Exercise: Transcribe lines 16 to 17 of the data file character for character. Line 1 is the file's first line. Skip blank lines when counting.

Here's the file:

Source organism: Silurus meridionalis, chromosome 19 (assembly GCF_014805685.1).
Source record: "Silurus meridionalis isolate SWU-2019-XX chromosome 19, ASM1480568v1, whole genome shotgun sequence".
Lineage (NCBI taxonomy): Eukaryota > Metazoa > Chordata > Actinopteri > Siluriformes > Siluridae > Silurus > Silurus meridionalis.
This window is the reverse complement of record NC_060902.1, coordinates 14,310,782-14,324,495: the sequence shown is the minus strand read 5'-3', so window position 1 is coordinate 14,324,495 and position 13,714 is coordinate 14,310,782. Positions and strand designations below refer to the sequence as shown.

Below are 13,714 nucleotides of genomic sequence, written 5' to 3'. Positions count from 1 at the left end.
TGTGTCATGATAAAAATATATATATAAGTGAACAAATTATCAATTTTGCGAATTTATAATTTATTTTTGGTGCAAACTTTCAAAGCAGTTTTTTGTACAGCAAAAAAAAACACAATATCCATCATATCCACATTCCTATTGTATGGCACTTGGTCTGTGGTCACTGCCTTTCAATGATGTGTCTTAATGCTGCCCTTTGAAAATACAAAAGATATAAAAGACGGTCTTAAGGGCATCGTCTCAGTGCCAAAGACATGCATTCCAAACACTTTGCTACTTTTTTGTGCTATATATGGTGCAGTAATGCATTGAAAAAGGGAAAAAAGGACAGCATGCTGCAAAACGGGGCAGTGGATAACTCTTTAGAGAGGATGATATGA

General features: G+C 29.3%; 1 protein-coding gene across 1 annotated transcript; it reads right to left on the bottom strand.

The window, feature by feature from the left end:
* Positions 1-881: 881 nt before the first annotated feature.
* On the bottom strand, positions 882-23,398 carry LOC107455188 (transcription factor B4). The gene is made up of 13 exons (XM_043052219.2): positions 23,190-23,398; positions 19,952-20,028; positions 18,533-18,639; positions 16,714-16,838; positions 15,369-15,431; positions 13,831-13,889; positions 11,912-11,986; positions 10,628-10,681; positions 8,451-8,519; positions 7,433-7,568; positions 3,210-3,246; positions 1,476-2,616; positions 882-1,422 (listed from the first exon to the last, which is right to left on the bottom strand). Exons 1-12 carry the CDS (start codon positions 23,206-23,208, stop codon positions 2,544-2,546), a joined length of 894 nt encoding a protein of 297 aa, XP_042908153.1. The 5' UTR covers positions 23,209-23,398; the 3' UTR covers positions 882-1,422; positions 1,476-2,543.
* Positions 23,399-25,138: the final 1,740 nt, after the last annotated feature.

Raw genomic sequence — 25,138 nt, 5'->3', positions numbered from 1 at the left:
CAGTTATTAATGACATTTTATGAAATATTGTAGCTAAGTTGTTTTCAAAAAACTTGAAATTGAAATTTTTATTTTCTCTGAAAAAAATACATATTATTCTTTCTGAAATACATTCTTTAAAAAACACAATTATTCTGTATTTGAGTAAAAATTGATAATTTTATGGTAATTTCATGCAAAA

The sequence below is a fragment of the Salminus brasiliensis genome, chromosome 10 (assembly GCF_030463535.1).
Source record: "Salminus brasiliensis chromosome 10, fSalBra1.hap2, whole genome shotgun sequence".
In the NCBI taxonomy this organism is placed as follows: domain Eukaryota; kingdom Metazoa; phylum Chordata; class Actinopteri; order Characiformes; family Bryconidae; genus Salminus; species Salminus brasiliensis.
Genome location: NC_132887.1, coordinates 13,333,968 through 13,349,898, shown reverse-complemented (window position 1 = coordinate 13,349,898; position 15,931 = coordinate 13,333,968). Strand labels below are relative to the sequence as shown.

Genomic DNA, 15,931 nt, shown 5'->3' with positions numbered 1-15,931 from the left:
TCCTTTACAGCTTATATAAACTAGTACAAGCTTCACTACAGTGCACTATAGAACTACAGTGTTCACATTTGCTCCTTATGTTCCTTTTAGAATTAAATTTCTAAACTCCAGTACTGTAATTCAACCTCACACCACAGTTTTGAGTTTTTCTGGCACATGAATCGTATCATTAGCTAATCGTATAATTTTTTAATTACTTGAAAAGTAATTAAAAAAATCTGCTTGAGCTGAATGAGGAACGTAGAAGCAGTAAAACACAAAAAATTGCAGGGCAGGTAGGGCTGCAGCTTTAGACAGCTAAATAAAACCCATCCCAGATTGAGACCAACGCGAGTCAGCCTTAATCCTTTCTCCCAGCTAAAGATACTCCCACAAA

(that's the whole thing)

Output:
In the NCBI taxonomy this organism is placed as follows: domain Eukaryota; kingdom Metazoa; phylum Chordata; class Actinopteri; order Characiformes; family Bryconidae; genus Salminus; species Salminus brasiliensis.
Genome location: NC_132887.1, coordinates 13,333,968 through 13,349,898, shown reverse-complemented (window position 1 = coordinate 13,349,898; position 15,931 = coordinate 13,333,968). Strand labels below are relative to the sequence as shown.